Today we had a thoroughly engaging discussion of the nonfiction book Quiet: The Power of Introverts in a World that Can’t Stop Talking by Susan Cain. Our discussion reached beyond the bounds of introverts and extroverts – we discussed education, politics (politely!), and parenting as well. All our discussions touched on the introversion/extroversion scale, however, as we considered the implications of being more introverted in a world that typically promotes extroversion.
We discussed how a good pairing of an introvert and extrovert can lead to amazing things – whether it’s Rosa Parks and Martin Luther King, or a marriage between compatible types. We talked about some of our own experiences feeling introverted at times, but also how we pushed through to success. We also discussed some of our own career choices, and how they were influenced – consciously or unconsciously – by our level of extroversion.
For the most part, we thought there were parts in the book that were oversimplifications – obviously people are neither true extroverts or introverts except in extreme examples. In places it seemed as though the author was pushing too hard for her categorizations in order to make her point. Those of us who identify as ambiverts (people in the middle between extroverts and introverts) thought it skewed perhaps too heavily toward discussing the positives of introversion to the detriment of extroversion.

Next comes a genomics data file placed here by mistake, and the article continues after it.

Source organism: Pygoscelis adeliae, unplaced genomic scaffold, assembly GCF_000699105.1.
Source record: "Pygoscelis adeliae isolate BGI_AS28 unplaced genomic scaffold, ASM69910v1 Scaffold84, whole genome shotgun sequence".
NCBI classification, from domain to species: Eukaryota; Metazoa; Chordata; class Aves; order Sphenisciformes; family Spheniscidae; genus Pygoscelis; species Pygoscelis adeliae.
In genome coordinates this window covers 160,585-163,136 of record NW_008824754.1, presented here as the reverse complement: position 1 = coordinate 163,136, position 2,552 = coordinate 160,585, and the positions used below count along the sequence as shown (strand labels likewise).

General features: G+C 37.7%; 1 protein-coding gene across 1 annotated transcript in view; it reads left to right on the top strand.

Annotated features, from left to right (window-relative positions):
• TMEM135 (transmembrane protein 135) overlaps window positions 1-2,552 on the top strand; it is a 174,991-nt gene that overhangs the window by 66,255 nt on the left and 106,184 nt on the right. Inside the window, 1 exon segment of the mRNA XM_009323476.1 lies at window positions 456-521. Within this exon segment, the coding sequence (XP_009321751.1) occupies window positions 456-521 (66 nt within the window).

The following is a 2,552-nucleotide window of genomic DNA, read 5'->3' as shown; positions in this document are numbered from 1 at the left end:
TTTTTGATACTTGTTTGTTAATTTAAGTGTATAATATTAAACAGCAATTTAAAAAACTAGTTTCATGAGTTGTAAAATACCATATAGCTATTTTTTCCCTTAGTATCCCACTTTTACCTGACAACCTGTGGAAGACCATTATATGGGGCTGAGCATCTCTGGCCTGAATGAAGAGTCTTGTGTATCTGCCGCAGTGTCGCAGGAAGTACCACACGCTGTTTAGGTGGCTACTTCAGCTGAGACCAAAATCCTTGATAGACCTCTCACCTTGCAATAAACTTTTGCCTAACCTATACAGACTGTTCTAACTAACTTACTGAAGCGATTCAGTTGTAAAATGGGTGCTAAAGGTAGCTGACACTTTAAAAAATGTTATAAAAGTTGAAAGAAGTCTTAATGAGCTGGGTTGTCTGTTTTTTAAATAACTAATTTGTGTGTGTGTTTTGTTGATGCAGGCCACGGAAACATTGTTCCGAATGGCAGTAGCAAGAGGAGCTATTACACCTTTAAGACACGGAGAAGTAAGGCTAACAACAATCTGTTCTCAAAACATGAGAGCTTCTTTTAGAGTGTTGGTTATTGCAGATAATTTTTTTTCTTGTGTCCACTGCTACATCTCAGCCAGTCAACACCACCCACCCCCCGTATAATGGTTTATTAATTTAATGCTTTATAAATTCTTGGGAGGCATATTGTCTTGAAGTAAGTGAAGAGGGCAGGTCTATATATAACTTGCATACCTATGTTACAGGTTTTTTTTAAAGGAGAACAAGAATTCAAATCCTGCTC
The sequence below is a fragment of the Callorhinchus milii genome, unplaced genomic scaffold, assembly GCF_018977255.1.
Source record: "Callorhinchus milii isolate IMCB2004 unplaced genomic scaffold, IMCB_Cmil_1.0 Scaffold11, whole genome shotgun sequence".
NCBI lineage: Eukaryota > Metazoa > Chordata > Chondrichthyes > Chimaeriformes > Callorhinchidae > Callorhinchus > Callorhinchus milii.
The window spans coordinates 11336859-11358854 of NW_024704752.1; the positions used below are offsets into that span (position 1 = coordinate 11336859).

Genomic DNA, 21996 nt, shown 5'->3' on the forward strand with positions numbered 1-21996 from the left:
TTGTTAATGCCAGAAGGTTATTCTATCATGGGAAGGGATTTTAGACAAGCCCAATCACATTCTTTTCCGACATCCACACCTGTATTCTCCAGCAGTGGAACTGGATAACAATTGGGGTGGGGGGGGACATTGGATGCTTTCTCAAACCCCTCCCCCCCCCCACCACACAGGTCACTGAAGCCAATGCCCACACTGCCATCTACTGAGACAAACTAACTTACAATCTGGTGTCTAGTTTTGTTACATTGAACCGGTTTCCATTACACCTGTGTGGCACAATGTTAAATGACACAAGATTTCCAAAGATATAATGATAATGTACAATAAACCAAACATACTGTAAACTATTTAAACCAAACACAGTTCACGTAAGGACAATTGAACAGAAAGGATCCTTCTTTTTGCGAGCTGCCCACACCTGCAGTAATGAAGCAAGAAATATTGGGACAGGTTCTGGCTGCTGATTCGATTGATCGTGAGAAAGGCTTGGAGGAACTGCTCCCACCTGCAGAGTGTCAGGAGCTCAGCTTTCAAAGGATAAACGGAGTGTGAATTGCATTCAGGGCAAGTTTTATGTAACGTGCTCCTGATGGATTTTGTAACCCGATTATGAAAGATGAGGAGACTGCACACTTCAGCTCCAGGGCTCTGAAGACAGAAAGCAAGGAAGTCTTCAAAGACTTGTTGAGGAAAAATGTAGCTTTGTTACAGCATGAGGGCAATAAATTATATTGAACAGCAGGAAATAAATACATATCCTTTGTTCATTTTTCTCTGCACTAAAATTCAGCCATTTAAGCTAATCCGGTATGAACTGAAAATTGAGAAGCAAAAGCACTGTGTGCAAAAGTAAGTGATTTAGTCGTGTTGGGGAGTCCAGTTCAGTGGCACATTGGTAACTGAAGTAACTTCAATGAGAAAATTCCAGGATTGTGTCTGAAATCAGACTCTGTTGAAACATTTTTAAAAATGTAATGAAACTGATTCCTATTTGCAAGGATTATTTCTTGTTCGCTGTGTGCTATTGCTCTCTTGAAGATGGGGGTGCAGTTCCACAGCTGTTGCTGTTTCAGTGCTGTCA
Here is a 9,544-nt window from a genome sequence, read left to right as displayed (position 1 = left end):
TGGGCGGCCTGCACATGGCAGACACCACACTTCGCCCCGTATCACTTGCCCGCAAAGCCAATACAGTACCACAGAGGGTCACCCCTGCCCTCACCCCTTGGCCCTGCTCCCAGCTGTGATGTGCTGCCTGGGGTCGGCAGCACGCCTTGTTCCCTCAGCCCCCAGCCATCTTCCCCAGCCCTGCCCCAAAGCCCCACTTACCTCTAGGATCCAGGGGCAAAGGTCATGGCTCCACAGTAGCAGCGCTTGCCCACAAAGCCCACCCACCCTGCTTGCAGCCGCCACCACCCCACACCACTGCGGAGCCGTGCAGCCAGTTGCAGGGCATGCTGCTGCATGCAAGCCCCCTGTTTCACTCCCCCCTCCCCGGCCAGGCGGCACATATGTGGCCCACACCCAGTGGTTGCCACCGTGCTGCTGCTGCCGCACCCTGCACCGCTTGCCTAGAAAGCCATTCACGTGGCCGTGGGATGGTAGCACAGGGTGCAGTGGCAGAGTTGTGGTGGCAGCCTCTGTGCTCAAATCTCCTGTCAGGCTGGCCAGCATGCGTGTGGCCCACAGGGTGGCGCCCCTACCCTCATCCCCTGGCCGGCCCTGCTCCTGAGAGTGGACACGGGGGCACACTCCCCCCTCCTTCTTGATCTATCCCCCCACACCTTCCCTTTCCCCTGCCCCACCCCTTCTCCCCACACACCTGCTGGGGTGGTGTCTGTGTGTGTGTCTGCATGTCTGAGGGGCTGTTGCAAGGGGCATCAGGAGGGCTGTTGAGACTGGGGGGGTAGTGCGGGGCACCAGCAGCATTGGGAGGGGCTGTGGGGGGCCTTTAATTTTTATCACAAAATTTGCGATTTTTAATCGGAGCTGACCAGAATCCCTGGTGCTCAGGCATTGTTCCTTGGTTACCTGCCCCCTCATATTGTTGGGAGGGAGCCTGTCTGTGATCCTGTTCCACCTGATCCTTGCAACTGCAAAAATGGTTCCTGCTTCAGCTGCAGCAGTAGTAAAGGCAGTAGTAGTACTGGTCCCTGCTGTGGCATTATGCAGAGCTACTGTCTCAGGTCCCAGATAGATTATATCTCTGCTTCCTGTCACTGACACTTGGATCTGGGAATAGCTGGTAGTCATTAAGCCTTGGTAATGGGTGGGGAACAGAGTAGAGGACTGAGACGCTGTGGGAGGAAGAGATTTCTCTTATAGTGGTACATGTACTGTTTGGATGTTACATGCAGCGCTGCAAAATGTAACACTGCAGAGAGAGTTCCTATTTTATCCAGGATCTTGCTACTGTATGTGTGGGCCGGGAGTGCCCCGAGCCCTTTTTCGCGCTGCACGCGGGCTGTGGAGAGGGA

Overall, we all really enjoyed reading this book. Sometimes reading non-fiction can be dry, but the author had an engaging writing style that kept us all interested. Even if everyone present didn’t self-identify as an introvert, we all know someone who is, and we all had “a-ha” moments when reading. We averaged a 3.5 stars for the book, with several people ranking it 4 stars.